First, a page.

“It is an extraordinary challenge for anyone to write a compelling, emotionally honest, personal memoir. To write one in parallel with the public life of a nation that unspools alongside—in this case, much of the 20th-century history of our country—is almost unimaginably difficult. Elizabeth Winthrop Alsop, in Daughter of Spies, a recounting of her parents’ long marriage as well as her family’s prominent role in the affairs of postwar America, has managed this brilliantly, and has done so with perception, wit, humor and enormous compassion. This is the story of a family through the lens of history. Intensely moving, and beautifully done.”

-Geoffrey Douglas, author of Class: The Wreckage of an American Family 

“As a fellow Washingtonian and the offspring of an FBI agent and a CIA librarian, I found that Elizabeth Winthrop Alsop captures perfectly the sinister atmosphere of Cold War Washington. This multilayered memoir takes us on a rich, cinematic journey of great depth and power.”

Tim Gunn author of Gunn’s Golden Rules: Life’s Little Lessons for Making it Work

 “This is a fine, tautly controlled memoir of a daughter’s wrestling with her ambivalence about her glamorous parents’ problems and deceptions. The writer’s a child of an English mother who works for MI5 and a dashing yet distant OSS American father who, in World War II, parachutes into France to fight behind the lines with the Resistance. Growing up in a teeming Washington D.C. house filled with a maze of secrets, Elizabeth Winthrop’s candid, graceful choreography brings the reader to an inspiring emotional conclusion—it is possible to appreciate, even love our parents’ flaws as well as their virtues.”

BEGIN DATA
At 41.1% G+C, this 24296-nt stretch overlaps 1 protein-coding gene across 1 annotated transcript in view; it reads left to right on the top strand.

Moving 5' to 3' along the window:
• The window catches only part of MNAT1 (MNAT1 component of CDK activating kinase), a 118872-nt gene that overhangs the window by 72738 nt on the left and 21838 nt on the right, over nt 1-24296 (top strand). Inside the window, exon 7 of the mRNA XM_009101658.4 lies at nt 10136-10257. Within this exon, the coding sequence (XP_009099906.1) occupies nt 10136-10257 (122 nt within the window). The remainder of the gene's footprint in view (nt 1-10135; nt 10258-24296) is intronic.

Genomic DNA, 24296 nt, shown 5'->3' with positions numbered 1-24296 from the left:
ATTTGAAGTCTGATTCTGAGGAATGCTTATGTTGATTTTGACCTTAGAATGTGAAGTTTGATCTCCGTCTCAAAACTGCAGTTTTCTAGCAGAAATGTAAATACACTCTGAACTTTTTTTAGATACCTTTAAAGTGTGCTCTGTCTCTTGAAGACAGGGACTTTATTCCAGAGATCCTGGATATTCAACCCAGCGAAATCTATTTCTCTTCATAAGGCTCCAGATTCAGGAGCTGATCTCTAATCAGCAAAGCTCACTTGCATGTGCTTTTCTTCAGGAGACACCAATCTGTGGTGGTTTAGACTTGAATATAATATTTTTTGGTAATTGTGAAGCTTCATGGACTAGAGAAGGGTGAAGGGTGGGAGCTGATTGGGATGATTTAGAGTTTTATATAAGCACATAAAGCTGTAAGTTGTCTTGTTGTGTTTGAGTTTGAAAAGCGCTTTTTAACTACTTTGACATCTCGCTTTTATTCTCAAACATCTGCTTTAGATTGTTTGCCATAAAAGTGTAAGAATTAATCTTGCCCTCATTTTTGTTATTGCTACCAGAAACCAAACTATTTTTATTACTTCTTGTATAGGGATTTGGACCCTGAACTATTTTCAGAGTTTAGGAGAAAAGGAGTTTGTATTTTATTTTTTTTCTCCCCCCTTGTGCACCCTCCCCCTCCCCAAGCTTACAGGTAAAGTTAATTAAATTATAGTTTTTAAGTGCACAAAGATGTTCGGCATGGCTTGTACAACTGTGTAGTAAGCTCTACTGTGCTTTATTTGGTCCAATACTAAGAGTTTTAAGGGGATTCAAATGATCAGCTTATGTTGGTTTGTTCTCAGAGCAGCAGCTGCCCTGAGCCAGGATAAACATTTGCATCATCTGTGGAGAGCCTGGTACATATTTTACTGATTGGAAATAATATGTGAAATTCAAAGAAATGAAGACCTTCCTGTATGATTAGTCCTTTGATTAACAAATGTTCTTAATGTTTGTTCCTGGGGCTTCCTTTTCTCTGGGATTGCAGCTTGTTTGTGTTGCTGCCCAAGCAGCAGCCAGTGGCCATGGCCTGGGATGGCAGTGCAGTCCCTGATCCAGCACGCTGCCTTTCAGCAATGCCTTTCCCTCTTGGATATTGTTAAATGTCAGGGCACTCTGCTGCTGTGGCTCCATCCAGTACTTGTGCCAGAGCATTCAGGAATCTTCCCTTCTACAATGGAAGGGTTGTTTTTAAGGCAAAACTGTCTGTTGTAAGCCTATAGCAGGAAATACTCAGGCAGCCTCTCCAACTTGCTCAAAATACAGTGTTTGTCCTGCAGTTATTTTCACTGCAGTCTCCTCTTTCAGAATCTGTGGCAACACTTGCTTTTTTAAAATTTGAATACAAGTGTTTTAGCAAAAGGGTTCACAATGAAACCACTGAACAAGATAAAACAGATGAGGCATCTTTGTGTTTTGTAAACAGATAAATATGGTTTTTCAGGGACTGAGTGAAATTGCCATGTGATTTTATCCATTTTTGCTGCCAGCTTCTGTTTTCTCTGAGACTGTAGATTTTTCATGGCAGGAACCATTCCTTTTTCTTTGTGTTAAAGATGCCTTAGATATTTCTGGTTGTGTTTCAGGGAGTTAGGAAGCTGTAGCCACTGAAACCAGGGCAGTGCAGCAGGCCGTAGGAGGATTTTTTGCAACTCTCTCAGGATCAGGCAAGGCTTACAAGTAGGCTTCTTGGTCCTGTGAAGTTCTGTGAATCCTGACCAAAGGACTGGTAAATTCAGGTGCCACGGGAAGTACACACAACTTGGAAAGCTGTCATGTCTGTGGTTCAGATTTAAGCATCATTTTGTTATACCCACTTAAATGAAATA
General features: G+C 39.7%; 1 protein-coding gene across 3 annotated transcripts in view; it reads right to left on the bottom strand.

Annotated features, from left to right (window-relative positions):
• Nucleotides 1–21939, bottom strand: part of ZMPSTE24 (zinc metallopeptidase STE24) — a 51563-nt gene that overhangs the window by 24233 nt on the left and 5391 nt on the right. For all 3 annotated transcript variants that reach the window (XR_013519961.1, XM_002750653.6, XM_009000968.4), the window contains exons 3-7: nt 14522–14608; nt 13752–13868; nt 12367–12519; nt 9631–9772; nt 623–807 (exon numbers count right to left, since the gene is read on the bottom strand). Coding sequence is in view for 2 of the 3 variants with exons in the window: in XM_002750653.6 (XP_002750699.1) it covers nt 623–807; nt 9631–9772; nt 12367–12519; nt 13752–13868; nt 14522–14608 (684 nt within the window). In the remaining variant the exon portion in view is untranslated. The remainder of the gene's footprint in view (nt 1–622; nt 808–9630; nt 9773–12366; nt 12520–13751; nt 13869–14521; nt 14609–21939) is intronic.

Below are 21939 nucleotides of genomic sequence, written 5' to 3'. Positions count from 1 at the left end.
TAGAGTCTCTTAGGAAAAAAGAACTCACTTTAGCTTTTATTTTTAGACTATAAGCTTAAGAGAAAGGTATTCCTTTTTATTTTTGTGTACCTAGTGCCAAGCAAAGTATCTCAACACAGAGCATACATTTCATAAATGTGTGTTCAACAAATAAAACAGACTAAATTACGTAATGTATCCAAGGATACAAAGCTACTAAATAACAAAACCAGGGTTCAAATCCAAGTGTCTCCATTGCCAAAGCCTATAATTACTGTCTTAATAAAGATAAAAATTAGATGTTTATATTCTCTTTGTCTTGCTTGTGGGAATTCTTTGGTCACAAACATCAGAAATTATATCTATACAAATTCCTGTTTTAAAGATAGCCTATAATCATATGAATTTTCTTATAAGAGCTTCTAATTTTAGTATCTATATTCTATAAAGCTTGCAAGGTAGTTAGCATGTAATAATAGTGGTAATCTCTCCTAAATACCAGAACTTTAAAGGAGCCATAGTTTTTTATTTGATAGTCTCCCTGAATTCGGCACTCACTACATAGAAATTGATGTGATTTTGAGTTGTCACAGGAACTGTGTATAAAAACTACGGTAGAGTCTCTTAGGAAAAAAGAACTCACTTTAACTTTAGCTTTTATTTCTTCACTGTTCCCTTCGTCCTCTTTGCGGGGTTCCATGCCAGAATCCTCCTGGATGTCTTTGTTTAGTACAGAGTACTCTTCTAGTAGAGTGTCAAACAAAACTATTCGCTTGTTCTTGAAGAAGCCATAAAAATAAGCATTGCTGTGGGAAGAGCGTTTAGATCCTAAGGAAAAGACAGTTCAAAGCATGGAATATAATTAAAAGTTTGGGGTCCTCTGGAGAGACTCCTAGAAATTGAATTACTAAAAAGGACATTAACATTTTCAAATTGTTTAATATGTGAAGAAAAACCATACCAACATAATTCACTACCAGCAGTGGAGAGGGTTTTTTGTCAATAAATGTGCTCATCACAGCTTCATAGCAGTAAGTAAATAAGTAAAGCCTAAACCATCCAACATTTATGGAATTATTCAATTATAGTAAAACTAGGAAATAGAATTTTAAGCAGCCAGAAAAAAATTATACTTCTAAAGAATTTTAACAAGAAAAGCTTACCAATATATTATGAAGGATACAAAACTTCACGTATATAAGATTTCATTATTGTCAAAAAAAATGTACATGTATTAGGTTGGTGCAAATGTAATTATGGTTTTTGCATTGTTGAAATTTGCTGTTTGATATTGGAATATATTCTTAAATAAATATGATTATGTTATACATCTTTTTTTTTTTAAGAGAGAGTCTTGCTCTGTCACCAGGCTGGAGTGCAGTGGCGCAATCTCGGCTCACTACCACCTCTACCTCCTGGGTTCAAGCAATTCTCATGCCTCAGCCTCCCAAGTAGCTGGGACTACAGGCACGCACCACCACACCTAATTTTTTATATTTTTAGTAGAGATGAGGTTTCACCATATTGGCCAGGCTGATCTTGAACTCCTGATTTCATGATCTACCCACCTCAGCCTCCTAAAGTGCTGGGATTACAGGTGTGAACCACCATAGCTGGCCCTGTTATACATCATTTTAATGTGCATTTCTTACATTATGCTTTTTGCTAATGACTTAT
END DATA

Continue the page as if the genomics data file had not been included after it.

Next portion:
Robert Seidman, author of Moments Captured

 “While deftly evoking the glamour of high society, both in London and in Washington DC, and the tight-lipped secrecy born of war-time espionage – MI 5 and CIA are almost household entities in this family – Elizabeth Winthrop tells how her mother Tish Alsop, having married her American sweetheart at eighteen, had to cope with twelve—twelve!—successive pregnancies and how she struggled with loneliness and addiction, yet maintained her ironic humor to the end.  As a daughter, Winthrop is compassionate and clear-eyed; as a writer, she is elegant, even-handed, witty, and incisive, showing that no amount of privilege can protect a woman from misery, and that a stiff upper lip is no solution to pain. The last pages are almost unbearably poignant.  Among the chronicles of mother-daughter relationships, this fine memoir gives a fierce lesson in empathy.”

-Rosalind Brackenbury, author of Without Her and Becoming George Sand

 “Winthrop is a charming writer, and the pages fly by in this profound history of an American family. It starts as a WWII spy story and becomes an intimate portrait of the Washington, D.C. elite in the 1950s and 60s—but throughout it is also an exploration of a relationship with an aging and troubled parent. Daughter of Spies is funny, heartbreaking, and beautifully honest.”

-Adam Gidwitz, award-winning author of The Inquisitor’s Tale

“What a superb storyteller Elizabeth Winthrop Alsop is. Daughter of Spies is not only a revealing biography of powerful Washington journalist Stewart Alsop and his troubled wife, Tish. It is also a poignant memoir of a daughter emotionally abandoned by her parents. The story—so evocative—will make you both sad and angry, but you’ll keep turning pages.”

-Douglas Waller, author of Wild Bill Donovan: The Spymaster who Created the OSS and Modern American Espionage